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What types of glaciers are there?
These glaciers develop in high mountainous regions, often flowing out of icefields that span several peaks or even a mountain range. The largest mountain glaciers are found in Arctic Canada, Alaska, the Andes in South America, and the Himalaya in Asia.
Commonly originating from mountain glaciers or icefields, these glaciers spill down valleys, looking much like giant tongues. Valley glaciers may be very long, often flowing down beyond the snow line, sometimes reaching sea level.
As the name implies, these are valley glaciers that flow far enough to reach out into the sea. Tidewater glaciers are responsible for calving numerous small icebergs, which although not as imposing as Antarctic icebergs, can still pose problems for shipping lanes.
Piedmont glaciers occur when steep valley glaciers spill into relatively flat plains, where they spread out into bulb-like lobes. Malaspina Glacier in Alaska is one of the most famous examples of this type of glacier, and is the largest piedmont glacier in the world. Spilling out of the Seward Icefield, Malaspina Glacier covers about 3,900 square kilometers (1,500 square miles) as it spreads across the coastal plain.
When a major valley glacier system retreats and thins, sometimes the tributary glaciers are left in smaller valleys high above the shrunken central glacier surface. These are called hanging glaciers. If the entire system has melted and disappeared, the empty high valleys are called hanging valleys.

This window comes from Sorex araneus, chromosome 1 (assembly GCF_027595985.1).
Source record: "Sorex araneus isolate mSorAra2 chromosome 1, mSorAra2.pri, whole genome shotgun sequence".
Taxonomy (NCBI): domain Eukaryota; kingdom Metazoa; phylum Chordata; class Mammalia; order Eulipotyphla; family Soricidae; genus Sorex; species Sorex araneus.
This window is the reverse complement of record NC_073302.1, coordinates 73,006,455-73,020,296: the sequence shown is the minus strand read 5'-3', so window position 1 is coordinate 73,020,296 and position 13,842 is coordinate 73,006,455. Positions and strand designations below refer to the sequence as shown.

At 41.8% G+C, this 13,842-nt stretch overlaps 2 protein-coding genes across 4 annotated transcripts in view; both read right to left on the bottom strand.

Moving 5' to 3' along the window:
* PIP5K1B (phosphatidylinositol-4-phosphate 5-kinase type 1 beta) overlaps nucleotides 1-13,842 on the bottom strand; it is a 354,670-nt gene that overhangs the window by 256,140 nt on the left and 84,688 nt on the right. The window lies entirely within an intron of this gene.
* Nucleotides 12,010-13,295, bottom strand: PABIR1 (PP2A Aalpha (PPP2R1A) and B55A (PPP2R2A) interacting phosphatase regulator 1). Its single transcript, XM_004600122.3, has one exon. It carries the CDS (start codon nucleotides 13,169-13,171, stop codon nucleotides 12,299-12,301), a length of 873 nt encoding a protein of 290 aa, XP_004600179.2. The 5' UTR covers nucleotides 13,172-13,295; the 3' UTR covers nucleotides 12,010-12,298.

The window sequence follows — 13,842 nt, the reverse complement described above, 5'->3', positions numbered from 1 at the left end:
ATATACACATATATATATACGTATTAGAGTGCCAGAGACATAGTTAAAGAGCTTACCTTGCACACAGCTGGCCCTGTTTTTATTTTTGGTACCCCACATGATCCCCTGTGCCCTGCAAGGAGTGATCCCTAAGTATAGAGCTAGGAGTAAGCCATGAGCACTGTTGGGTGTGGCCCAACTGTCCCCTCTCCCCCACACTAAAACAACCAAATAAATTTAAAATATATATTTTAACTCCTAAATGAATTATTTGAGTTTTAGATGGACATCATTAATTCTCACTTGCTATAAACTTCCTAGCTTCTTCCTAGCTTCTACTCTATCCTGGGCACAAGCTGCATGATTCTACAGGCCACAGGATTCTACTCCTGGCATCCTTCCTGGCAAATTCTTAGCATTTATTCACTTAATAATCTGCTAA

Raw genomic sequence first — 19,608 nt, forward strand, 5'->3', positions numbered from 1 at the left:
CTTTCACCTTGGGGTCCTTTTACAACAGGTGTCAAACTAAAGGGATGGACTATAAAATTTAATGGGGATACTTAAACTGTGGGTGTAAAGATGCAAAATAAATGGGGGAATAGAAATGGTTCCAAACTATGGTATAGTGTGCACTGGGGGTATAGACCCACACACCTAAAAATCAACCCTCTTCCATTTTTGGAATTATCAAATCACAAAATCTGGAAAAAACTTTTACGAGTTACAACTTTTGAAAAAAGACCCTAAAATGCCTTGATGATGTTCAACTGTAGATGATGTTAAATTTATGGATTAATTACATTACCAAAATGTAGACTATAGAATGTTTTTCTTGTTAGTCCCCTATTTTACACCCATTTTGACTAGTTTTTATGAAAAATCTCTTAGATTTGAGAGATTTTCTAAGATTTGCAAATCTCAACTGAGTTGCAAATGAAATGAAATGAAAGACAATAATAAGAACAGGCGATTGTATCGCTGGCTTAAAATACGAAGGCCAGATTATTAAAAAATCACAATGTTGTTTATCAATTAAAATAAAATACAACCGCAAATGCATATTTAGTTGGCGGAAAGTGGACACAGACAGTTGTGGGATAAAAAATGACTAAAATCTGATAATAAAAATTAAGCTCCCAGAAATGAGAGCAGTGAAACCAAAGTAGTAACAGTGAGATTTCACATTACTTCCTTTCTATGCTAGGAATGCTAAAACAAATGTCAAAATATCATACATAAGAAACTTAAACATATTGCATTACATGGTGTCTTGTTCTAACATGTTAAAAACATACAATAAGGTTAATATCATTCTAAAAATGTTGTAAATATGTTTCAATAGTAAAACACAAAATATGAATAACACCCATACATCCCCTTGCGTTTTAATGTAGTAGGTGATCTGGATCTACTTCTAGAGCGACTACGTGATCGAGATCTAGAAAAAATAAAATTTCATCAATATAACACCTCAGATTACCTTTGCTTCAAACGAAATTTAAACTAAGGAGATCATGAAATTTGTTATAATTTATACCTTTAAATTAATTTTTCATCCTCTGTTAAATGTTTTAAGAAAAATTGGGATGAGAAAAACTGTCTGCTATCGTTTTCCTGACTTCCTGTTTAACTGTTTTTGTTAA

These small, steep glaciers cling to high mountainsides. Like cirque glaciers, they are often wider than they are long. Ice aprons are common in the Alps and in New Zealand, where they often cause avalanches due to the steep inclines they occupy.
Rock glaciers sometimes form when slow-moving glacial ice is covered by debris. They are often found in steep-sided valleys, where rocks and soil fall from the valley walls onto the ice. Rock glaciers may also form when frozen ground creeps downslope.
Ice shelves occur when ice sheets extend over the sea and float on the water. They range from a few hundred meters to over 1 kilometer (0.62 mile) in thickness. Ice shelves surround most of the Antarctic continent.
Ice caps are miniature ice sheets, covering less than 50,000 square kilometers (19,305 square miles). They form primarily in polar and sub-polar regions that are relatively flat and high in elevation.
Ice streams are large ribbon-like glaciers set within an ice sheet—they are bordered by ice that is flowing more slowly, rather than by rock outcrop or mountain ranges. These huge masses of flowing ice are often very sensitive to changes such as the loss of ice shelves at their terminus or changing amounts of water flowing beneath them. The Antarctic ice sheet has many ice streams.
Found now only in Antarctica and Greenland, ice sheets are enormous continental masses of glacial ice and snow expanding over 50,000 square kilometers (19,305 square miles). The ice sheet on Antarctica is over 4.7 kilometers (3 miles) thick in some areas, covering nearly all of the land features except the Transantarctic Mountains, which protrude above the ice. Another example is the Greenland Ice Sheet. In the past ice ages, huge ice sheets also covered most of Canada (the Laurentide Ice Sheet) and Scandinavia (the Scandinavian Ice Sheet), but these have now disappeared, leaving only a few ice caps and mountain glaciers behind.
NSIDC's Glacier Glossary - Search and browse terms related to glaciers in NSIDC's comprehensive cryospheric glossary.
NSIDC Glacier Photograph Collection - NSIDC archives a Glacier Photograph Collection of historical photos, which includes both aerial and terrestrial photos for the 1880s to 1975. The photos are primarily of Alaskan glaciers, but coverage also includes the Pacific Northwest and Europe.